"I would think the Super Bowl probably put Go Daddy on the map," says Tom Egelhoff, the founder of SmallTownMarketing.com. "It was probably a stretch for them to be on there."
Smaller companies that air Super Bowl commercials are "either bringing out new products or trying to build a strong brand, like Go Daddy" Strum says.
Groupon, an online coupon service that operates in more than 300 markets and 35 countries, is preparing its first foray into television advertising with a spot during the Super Bowl pregame show.
The Super Bowl will likely be a good venue for the daily-deal website, Strum said. The four-year-old company recently turned heads when it rejected acquisition advances from Google (GOOG, news). It subsequently said it had received almost $1 billion in venture capital.
Groupon could follow the edgy path taken by the likes of Salesgenie and Go Daddy, or opt for the kind of positive exposure elicited by last year's Super Bowl commercial for HomeAway. The Austin, Texas, company's spot used Chevy Chase and Beverly D'Angelo to spoof their roles as Clark and Ellen Griswold from the 1989 movie "National Lampoon's Christmas Vacation."
"They're back again this year, so clearly it worked," Steinberg said of HomeAway.
CEO Brian Sharples said in a statement that the company's "Hotel Hell Vacation" commercial generated a 500% increase in traffic to its website the day after the Super Bowl and 1 million incremental page views over a 24-hour period. Last year's spot was cited by analysts as one of the best at "driving business results and engagement," Sharples said in announcing that the company would advertise during Sunday's broadcast.
A Super Bowl ad hits most major demographics, from soccer moms to affluent executives, said Advertising Age's Steinberg. "(It's) a very broad-based audience, and you reach all kinds of niche groups as part of the mass."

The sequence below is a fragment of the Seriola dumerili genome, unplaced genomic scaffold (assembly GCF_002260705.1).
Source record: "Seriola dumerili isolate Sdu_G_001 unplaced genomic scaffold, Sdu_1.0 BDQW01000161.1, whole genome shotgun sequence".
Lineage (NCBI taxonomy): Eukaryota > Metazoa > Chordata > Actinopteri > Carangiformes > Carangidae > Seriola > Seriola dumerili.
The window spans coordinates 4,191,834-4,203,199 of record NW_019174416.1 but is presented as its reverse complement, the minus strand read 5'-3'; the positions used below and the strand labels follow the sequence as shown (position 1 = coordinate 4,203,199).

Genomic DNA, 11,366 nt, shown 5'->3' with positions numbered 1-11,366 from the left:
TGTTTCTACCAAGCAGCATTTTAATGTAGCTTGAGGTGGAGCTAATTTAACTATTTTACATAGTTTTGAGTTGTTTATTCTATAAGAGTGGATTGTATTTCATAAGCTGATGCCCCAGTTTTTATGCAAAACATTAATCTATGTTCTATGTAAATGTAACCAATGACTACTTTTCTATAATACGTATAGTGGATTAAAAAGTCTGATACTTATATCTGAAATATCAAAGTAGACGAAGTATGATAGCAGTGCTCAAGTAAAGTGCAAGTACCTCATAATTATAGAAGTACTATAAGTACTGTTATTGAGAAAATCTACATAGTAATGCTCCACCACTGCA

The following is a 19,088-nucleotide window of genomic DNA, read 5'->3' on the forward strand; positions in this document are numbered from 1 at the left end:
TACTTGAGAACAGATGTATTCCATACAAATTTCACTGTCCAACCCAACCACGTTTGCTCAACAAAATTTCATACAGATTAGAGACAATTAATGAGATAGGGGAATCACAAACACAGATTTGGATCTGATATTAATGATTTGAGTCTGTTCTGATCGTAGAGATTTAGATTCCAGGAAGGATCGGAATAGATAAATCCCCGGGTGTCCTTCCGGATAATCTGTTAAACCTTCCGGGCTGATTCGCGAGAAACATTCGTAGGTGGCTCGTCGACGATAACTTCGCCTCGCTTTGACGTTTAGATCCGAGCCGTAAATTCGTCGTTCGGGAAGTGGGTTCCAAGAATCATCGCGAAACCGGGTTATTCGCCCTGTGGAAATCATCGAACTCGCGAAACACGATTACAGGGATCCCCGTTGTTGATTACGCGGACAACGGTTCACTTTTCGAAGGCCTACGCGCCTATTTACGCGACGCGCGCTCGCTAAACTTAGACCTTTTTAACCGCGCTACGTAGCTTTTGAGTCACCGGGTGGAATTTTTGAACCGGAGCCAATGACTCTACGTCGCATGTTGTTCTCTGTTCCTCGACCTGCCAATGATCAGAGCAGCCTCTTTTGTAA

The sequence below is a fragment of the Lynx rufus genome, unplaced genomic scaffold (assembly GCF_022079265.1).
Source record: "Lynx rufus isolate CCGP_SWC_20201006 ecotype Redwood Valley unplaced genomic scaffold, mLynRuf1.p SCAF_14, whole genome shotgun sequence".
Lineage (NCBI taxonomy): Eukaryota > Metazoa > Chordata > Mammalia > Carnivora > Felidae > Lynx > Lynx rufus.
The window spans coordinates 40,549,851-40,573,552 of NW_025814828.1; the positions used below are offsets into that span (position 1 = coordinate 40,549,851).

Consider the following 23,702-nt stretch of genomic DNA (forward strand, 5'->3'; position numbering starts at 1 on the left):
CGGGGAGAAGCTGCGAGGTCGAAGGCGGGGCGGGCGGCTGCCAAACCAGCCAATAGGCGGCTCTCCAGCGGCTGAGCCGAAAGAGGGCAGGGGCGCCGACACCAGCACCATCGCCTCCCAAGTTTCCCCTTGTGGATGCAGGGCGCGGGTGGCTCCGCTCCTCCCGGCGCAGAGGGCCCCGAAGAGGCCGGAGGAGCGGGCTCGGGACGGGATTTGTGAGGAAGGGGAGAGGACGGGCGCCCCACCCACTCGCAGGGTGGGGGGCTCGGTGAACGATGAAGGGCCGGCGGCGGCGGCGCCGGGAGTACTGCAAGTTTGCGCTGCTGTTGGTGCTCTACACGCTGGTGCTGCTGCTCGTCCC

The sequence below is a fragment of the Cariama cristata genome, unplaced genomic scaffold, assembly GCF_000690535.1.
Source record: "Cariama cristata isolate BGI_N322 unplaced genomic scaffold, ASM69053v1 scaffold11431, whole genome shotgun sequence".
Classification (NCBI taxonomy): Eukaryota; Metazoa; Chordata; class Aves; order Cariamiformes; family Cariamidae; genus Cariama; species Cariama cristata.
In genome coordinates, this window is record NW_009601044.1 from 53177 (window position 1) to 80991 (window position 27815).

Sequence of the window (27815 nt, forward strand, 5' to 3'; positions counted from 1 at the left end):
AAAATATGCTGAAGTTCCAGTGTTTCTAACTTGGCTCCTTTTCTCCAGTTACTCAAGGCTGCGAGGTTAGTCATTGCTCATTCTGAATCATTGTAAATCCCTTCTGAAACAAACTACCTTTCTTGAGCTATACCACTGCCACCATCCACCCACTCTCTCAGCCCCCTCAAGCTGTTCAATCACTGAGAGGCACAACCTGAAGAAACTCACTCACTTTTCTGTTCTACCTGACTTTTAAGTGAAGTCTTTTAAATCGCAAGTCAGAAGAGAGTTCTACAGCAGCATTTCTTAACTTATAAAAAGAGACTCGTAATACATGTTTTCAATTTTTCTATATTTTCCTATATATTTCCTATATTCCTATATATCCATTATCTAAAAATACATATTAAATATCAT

This article was reported by Laurie Kulikowski for TheStreet.
VIDEO ON MSN MONEY
Hell to the No!
If the SuperdumBowl ever ended, life will go on.
I don't watch the Super Bowl. Could care less about the commercials, tho some are funny. You can find all of them online if you want to see them.
Do commercials influence my decision to buy something, no.
Most stuff advertised on commercials' is way over priced, they have to recoup their money
somewhere, we pay for it.
I bargain shop, and buy for price as well as quality.
Seriously why would I pay 3 bucks for Crest Toothpaste when I can get a tube of Aim for .95 cents. It's the same stuff, just 2 bucks cheaper.
People who buy because they saw a commercial for it are idiots with no concept of money management.
NOT INTERESTED IN THIS TYPE OF RECREATION, THE ADS ONLY COST ME LOTS OF MONEY WHEN I PURCHASE LARGE ITEM, LIKE A CAR,ETC. SO WAKE UP AMERICA AND STOP THROWING YOUR MONEY AWAY.
Superbowl advertising is a little like a runway show during Fashion Week. In strict dollars, that event may cost more to produce than it makes in return (most designers make more money selling the lower-end accessories such as belts and purses than on the actual higher-end clothing) but it's advertising and it projects the image that the designer wants to promote. Same thing here. If these ads generate the publicity and traffic that wasn't there before, than they're obviously working. SB commercial watching has become an event. How many of us can't wait for the Budweiser Clydesdales?
I heard they denied an electronic cigarette company too. That will be an interesting development. I believe it was ProSmoke at ProSmokeStore dot com.
You think they could have booze, why not something that helps people stop smoking traditional cigarettes?
Cant wait for the att verizon battle too!
Super Bowl commercial publicity worth it to me?
In a nut shell? No, it's another annoyance & blatant waste of money & time for the actual company.
Besides, who's kidding who? Who's trying to impress who with what? Who really watches something for the sake of commercials? Not the average fan or viewer & definitely not me.
Company's are better off with different kinds of more cost effective publicity.
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